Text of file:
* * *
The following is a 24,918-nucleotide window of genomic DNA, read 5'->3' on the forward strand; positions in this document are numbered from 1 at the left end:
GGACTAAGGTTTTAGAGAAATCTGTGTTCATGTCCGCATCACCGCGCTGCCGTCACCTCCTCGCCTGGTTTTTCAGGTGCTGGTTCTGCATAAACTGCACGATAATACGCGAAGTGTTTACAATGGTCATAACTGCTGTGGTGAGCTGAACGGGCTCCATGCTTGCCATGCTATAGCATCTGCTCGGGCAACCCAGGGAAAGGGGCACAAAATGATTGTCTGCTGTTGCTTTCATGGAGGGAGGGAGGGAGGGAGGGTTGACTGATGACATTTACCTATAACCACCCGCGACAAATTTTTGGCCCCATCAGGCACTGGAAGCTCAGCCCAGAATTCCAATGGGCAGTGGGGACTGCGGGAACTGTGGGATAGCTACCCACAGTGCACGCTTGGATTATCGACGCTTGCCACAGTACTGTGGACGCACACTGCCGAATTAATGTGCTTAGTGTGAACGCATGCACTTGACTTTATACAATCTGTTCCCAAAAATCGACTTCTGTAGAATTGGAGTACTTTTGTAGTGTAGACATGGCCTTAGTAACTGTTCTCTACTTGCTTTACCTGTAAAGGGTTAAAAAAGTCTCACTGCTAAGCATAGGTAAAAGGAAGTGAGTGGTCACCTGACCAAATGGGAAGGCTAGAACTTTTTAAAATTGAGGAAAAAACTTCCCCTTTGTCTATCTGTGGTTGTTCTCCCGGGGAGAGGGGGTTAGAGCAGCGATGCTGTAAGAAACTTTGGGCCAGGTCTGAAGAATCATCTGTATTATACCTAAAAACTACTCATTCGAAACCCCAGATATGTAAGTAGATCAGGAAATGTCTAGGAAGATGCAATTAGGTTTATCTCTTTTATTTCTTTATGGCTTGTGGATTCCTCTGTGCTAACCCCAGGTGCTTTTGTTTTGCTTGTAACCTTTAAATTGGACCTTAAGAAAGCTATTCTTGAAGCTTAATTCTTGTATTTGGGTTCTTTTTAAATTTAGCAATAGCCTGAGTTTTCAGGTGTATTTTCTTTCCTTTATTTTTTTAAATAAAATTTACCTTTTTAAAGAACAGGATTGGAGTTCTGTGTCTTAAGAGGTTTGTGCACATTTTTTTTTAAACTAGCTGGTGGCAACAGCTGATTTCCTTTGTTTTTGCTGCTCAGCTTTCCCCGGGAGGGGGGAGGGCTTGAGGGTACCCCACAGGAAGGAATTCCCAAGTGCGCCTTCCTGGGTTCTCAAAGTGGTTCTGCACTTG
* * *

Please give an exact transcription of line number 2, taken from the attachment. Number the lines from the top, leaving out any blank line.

GGACTAAGGTTTTAGAGAAATCTGTGTTCATGTCCGCATCACCGCGCTGCCGTCACCTCCTCGCCTGGTTTTTCAGGTGCTGGTTCTGCATAAACTGCACGATAATACGCGAAGTGTTTACAATGGTCATAACTGCTGTGGTGAGCTGAACGGGCTCCATGCTTGCCATGCTATAGCATCTGCTCGGGCAACCCAGGGAAAGGGGCACAAAATGATTGTCTGCTGTTGCTTTCATGGAGGGAGGGAGGGAGGGAGGGTTGACTGATGACATTTACCTATAACCACCCGCGACAAATTTTTGGCCCCATCAGGCACTGGAAGCTCAGCCCAGAATTCCAATGGGCAGTGGGGACTGCGGGAACTGTGGGATAGCTACCCACAGTGCACGCTTGGATTATCGACGCTTGCCACAGTACTGTGGACGCACACTGCCGAATTAATGTGCTTAGTGTGAACGCATGCACTTGACTTTATACAATCTGTTCCCAAAAATCGACTTCTGTAGAATTGGAGTACTTTTGTAGTGTAGACATGGCCTTAGTAACTGTTCTCTACTTGCTTTACCTGTAAAGGGTTAAAAAAGTCTCACTGCTAAGCATAGGTAAAAGGAAGTGAGTGGTCACCTGACCAAATGGGAAGGCTAGAACTTTTTAAAATTGAGGAAAAAACTTCCCCTTTGTCTATCTGTGGTTGTTCTCCCGGGGAGAGGGGGTTAGAGCAGCGATGCTGTAAGAAACTTTGGGCCAGGTCTGAAGAATCATCTGTATTATACCTAAAAACTACTCATTCGAAACCCCAGATATGTAAGTAGATCAGGAAATGTCTAGGAAGATGCAATTAGGTTTATCTCTTTTATTTCTTTATGGCTTGTGGATTCCTCTGTGCTAACCCCAGGTGCTTTTGTTTTGCTTGTAACCTTTAAATTGGACCTTAAGAAAGCTATTCTTGAAGCTTAATTCTTGTATTTGGGTTCTTTTTAAATTTAGCAATAGCCTGAGTTTTCAGGTGTATTTTCTTTCCTTTATTTTTTTAAATAAAATTTACCTTTTTAAAGAACAGGATTGGAGTTCTGTGTCTTAAGAGGTTTGTGCACATTTTTTTTTAAACTAGCTGGTGGCAACAGCTGATTTCCTTTGTTTTTGCTGCTCAGCTTTCCCCGGGAGGGGGGAGGGCTTGAGGGTACCCCACAGGAAGGAATTCCCAAGTGCGCCTTCCTGGGTTCTCAAAGTGGTTCTGCACTTG